No, I worry about whether our kids are exposed to enough of the things that will help them live during their terribly long, terribly brief time on Earth.
And I worry that they might fall down and I won’t be there to pick them up, to soothe their anxieties, to tend their wounds. I worry about that, and oh, so much more. I’m a parent. It’s what we do. Worry.
Bad things are going to happen. Bad things, man.
But oh, yes. Yes.
How do we, parents, keep from going utterly insane under the weight of the inevitable?
How do we stop worrying, subdue the anxiety?
We don’t. We participate in it. We say yes to parental anxiety.
Something … life … could be killing our kids!
Yes. Yes, it is.
Not yet, though. Not yet.
Here’s my first guest post, from none other than my 7-year-old son, Jay:
“What are you doing, Daddy?”
“I’m writing, bud. It’s a blog post.”
“What’s a blob post?”
“A blog post, Jay Bird. It’s short for web log. Blog, with a G at the end.”
Silence. He studies the back of the upraised laptop screen. I type a couple of sentences while he stands there, fidgeting absent-mindedly with a Hot Wheels car, shifting his weight from one foot to the other like 7 year olds do.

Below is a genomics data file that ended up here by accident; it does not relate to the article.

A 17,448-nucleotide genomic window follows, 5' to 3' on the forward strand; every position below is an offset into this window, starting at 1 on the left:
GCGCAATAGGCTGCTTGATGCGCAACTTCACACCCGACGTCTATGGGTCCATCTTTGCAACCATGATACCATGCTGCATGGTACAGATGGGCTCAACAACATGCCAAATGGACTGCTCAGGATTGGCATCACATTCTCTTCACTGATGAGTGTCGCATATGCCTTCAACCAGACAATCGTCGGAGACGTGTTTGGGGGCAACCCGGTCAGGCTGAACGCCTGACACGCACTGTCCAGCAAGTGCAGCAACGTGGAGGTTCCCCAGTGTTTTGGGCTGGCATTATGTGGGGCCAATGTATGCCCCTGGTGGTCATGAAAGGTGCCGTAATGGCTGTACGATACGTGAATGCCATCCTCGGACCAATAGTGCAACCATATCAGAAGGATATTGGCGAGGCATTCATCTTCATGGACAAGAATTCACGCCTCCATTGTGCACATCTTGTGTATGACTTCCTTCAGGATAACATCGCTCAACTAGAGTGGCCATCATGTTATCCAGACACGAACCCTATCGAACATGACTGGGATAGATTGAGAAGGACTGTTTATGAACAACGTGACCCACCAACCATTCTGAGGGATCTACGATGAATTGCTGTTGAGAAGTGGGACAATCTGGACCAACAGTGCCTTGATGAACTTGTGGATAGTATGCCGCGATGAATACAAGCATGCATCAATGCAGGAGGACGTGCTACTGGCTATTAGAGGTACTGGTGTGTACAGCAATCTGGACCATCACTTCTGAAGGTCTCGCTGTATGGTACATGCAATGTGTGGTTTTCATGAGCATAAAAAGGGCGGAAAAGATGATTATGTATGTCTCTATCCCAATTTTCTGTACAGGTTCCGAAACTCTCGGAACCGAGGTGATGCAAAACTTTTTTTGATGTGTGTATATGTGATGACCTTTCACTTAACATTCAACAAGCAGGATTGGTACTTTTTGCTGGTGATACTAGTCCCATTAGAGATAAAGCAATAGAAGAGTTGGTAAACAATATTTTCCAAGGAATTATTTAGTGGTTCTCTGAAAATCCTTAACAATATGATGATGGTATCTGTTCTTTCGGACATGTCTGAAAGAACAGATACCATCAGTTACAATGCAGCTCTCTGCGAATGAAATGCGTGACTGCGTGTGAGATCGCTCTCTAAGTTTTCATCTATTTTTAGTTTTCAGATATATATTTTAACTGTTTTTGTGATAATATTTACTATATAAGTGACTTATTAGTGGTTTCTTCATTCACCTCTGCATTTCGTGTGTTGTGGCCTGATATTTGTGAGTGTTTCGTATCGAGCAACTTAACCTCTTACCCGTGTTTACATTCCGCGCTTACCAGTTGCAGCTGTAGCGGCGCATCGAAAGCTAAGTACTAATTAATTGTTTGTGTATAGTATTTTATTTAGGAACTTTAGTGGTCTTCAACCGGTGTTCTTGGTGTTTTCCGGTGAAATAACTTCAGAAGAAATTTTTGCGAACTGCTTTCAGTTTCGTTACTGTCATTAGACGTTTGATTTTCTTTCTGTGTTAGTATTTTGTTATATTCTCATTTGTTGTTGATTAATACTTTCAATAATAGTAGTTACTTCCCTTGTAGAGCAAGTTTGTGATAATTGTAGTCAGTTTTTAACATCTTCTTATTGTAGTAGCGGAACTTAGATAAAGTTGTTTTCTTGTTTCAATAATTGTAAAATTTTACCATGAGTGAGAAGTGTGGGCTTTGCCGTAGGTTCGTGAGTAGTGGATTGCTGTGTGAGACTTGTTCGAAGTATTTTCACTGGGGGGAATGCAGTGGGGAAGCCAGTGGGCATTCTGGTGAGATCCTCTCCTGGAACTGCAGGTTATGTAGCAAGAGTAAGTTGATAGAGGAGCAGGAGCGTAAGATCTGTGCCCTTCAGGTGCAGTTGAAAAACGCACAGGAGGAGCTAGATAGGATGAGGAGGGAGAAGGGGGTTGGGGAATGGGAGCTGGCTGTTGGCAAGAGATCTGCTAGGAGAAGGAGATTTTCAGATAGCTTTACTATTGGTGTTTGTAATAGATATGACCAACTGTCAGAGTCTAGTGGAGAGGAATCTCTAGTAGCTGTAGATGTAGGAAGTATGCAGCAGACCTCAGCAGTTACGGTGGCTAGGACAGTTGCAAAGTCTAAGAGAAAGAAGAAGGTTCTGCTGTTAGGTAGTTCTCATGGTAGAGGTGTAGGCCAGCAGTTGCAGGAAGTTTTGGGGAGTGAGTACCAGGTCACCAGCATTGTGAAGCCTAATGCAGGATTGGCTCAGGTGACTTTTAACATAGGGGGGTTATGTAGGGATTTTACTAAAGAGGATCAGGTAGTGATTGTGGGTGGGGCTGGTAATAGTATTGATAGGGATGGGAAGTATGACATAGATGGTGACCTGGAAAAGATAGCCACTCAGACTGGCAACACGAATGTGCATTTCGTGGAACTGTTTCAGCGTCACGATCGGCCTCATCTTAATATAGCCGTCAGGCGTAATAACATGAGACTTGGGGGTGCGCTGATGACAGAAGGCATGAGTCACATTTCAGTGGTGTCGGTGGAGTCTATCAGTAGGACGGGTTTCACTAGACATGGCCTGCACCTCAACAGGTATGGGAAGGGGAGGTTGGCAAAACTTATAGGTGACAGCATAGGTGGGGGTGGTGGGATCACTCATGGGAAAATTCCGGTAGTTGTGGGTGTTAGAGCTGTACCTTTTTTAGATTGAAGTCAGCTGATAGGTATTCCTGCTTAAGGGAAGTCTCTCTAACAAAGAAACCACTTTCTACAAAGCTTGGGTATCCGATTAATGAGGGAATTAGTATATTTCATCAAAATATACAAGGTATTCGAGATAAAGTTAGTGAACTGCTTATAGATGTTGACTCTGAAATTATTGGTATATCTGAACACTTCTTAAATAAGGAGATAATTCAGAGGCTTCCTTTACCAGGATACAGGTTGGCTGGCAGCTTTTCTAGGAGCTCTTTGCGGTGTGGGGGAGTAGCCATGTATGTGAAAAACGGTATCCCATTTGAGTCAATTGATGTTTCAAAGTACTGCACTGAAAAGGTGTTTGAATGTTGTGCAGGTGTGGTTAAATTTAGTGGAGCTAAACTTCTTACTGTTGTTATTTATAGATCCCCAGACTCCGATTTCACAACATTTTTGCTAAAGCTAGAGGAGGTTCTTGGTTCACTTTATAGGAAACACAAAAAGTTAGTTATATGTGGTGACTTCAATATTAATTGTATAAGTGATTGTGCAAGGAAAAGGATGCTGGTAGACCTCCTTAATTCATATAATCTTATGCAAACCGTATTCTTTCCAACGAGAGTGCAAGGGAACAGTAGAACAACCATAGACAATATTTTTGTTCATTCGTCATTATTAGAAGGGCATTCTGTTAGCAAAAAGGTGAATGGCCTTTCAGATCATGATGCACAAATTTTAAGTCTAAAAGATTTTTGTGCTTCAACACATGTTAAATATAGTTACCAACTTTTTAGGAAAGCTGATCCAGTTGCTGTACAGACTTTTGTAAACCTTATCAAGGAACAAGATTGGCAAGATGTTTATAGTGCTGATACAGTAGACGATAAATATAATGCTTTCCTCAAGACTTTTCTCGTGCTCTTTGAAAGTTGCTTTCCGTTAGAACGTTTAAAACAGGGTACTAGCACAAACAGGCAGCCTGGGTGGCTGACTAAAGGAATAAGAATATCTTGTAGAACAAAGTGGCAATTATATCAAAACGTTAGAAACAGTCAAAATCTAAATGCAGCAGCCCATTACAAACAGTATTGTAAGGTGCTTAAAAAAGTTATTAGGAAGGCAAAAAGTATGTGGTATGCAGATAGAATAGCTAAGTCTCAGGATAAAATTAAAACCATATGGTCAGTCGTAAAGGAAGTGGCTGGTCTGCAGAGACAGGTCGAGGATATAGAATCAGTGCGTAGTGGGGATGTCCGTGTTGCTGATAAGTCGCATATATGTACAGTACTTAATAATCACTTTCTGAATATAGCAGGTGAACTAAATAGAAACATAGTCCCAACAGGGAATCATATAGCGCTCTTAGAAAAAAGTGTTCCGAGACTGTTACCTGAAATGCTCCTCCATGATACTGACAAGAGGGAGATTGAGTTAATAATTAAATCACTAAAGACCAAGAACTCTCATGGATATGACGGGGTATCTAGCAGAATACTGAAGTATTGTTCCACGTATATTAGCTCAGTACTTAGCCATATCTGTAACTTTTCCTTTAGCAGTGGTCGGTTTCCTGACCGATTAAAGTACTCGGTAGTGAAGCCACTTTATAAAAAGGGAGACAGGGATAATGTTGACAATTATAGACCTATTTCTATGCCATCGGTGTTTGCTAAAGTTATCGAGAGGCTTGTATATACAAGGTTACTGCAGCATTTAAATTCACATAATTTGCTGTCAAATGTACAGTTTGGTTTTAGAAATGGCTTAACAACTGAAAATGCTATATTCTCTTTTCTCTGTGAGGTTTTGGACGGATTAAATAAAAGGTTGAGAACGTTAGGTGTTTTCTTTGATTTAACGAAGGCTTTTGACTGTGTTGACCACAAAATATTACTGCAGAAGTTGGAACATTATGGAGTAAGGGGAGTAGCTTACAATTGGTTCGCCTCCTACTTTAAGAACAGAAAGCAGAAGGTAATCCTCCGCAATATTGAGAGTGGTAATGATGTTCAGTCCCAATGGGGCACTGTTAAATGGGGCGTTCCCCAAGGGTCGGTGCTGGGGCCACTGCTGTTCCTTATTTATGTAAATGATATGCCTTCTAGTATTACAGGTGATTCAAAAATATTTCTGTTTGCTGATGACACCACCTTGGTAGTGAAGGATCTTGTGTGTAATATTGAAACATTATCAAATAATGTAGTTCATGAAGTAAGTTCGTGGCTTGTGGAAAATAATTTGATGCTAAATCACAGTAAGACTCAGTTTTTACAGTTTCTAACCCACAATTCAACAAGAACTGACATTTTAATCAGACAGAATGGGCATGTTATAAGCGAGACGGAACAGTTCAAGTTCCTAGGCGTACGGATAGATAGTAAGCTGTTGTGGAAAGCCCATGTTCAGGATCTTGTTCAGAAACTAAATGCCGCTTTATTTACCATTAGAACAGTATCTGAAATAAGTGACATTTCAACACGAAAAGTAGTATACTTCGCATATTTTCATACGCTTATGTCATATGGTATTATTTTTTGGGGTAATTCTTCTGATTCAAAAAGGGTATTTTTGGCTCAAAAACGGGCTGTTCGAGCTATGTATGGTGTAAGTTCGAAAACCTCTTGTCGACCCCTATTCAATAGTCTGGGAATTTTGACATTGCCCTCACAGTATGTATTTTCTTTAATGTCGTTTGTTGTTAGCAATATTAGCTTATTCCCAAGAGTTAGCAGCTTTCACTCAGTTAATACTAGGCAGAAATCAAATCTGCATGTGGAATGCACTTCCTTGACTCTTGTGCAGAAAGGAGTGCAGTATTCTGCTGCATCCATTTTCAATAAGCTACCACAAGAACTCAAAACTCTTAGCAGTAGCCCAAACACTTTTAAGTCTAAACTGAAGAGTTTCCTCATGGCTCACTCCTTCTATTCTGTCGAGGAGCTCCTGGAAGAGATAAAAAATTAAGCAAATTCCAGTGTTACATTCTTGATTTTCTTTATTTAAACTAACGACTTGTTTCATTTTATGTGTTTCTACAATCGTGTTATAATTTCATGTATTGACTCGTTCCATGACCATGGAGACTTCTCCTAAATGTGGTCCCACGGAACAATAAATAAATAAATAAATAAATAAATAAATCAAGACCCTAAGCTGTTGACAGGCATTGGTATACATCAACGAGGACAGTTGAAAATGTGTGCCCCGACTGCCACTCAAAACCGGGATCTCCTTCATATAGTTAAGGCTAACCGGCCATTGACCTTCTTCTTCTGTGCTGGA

He’s messing with me. He knows it’s blog, not blob, and he knows I know he knows that. I stop typing and look up at him looking at me. I know what he wants, but I want to hear him ask.
Or maybe it’s not what I think it is. Maybe he’s about to say something about the profundity of 21st century childhood, something so revelatory that it will change the face of parent blogging forever. A quote that will justify the otherwise baffling existence of Twitter for 24th century digital anthropologists. A nugget of insight that will redefine what it means to be a viral meme. Something so deep and funny and achingly cute that it will make the sneezing baby panda video seem embarrassingly grotesque.
Just as I’m calculating the monthly cost for upgrading to WordPress pro; wondering about converting the blog to self-hosted; contemplating whether Federated Media would be too small of an outfit to handle the ads for my newly gargantuan traffic … he said exactly what I originally thought he’d say.
“Can I play Lego Batman on PlayStation?”
“Sure, bud. Need some help?”
I save the draft, power down the laptop. The Joker has no chance today.